A typical supply chain redesign study proceeds as follows:
Step 1: Establish Project Scope. Consider a representative list of issues which may be addressed by a contemporary supply chain design tool, such as: System Structure Issue, Facility Ownership Issues, Facility Mission Issues, "What If" Issues (i.e., Sourcing, S&OP, Sustainability, Flexibility, Capacity Planning, etc.). It is clear that the breadth of issues noted here is a far cry from the old “warehouse locations models.”
Step 2: Describe the Network. Network description consists of developing lists for the commodities, locations, channels and time periods … the building blocks of the model.
Step 3: Obtain Customer Demand Data. Customer demands, measured in units of weight, cube or units must be obtained for each customer region/channel/finished product/time period.
Step 4: Obtain Freight Costs. Possible sources include the firm’s own rates, distance-based equations, and sophisticated simulations of proposed traffic management policies. Commercially available databases are available for less-than-truckload (LTL), truckload (TL), and parcel rates for most North American locations … but not elsewhere.
Step 5: Obtain Facility Data. Facility data consist of procurement, manufacturing, distribution center, cross-dock, port, etc., costs and capacities, as well as bills of material at manufacturing locations.
Step 6: Validate the Model. At this point, the model structure and database are essentially complete. But before succumbing to the temptation to turn the optimization engine loose, it is essential that the database be validated by means of an historical cost/flow baseline. The model is “locked down” to reflect historical facilities and flows and the results are compared with accounting data.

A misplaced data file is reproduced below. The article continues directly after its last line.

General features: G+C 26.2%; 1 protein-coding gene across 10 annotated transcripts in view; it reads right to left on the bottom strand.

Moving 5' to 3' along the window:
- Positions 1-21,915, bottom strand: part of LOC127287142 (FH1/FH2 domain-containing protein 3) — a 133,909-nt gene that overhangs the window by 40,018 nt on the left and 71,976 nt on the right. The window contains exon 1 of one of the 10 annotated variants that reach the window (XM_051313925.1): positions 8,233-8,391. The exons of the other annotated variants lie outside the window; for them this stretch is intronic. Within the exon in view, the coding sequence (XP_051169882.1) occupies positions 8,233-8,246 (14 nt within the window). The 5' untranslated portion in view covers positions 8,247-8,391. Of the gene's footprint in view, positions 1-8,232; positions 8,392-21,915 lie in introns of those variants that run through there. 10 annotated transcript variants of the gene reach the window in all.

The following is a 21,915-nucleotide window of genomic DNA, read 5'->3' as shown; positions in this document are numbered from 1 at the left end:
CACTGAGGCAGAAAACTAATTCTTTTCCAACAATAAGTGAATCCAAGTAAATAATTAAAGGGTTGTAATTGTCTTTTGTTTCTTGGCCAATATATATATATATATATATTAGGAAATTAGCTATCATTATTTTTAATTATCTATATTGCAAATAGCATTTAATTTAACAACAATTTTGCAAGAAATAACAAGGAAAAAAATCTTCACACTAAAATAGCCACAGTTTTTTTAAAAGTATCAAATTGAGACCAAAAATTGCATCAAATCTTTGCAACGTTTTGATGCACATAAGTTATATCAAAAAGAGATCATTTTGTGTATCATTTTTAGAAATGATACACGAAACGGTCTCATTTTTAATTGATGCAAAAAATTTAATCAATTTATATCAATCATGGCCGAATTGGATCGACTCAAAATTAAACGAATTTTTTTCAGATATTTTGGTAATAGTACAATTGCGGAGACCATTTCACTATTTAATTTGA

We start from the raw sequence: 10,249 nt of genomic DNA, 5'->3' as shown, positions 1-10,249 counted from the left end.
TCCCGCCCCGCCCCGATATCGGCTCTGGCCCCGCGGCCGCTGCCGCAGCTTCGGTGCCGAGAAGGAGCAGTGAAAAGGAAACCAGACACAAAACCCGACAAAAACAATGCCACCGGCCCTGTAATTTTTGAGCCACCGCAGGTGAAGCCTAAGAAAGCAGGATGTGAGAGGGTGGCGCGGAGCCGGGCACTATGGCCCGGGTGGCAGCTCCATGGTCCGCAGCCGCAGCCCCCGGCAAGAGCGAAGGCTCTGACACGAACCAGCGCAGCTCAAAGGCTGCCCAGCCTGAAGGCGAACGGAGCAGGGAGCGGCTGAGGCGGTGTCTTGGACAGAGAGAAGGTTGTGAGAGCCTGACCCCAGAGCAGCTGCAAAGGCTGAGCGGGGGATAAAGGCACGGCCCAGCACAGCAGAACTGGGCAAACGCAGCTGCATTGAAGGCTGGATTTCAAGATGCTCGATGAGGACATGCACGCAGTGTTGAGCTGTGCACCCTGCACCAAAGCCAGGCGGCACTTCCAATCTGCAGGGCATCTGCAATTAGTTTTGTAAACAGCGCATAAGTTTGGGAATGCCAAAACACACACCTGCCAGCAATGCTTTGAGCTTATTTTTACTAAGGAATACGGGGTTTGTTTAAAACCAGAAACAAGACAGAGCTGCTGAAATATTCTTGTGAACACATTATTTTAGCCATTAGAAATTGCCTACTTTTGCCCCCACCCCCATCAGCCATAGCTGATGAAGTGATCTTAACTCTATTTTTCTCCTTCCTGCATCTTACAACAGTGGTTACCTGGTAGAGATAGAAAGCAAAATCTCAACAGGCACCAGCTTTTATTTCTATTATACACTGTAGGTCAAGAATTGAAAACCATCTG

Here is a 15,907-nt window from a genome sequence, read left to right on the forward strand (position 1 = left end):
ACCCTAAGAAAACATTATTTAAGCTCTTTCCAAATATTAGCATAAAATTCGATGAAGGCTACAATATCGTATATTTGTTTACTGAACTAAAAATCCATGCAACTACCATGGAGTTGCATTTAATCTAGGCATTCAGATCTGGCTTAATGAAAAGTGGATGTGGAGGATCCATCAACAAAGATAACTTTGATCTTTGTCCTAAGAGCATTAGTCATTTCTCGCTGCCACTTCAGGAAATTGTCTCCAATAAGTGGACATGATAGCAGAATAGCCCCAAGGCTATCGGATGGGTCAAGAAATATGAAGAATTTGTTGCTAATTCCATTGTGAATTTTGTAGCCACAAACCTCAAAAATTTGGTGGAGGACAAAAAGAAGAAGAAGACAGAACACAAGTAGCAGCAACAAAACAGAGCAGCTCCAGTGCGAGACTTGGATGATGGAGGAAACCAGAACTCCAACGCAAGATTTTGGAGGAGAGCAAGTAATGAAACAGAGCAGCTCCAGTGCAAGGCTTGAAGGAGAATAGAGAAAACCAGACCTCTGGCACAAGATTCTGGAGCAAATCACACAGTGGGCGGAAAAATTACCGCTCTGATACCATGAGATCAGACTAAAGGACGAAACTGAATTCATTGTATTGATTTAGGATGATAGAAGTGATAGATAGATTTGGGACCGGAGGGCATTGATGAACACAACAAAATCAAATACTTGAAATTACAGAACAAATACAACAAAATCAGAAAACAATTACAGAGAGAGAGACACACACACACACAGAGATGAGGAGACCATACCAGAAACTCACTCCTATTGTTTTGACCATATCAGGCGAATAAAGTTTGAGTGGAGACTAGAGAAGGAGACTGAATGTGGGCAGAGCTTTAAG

Step 7: Prepare Scenario Generation Data. Key to the success of a strategic supply chain design study is the rapid generation and solution of a wide range of scenarios. Real learning takes place as the team works its way through a well-structured series of “what if” questions.
Step 8: Run Optimization Exercises. Each scenario defined in step 7 is done in conjunction with running a solver engine, a computer-based algorithm that takes a given set of data and finds the best (optimal) network configuration.
Step 9: Analyze Solver Results. Contemporary supply chain design packages come with an extensive repertoire of results interpretation/presentation aids, including maps, business graphics, canned reports, and links to powerful graphics packages.
Step 10: Develop the Plan of Action. The desired result of a supply chain design study should be a plan of action, not simply a recommendation for more study.
There is an unfortunate belief among some that supply chain strategy in general, and network design in particular, should be revisited only periodically, say once every five years or so. Nothing could be further from the truth … or potentially more damaging to the firm. Contemporary supply chains exist in an environment so dynamic that leading-edge firms use supply chain design tools on a continuous basis and revisit major strategic questions at least annually.
Keywords: supply chain management, supply chain management IT, supply chain systems, supply chain design tools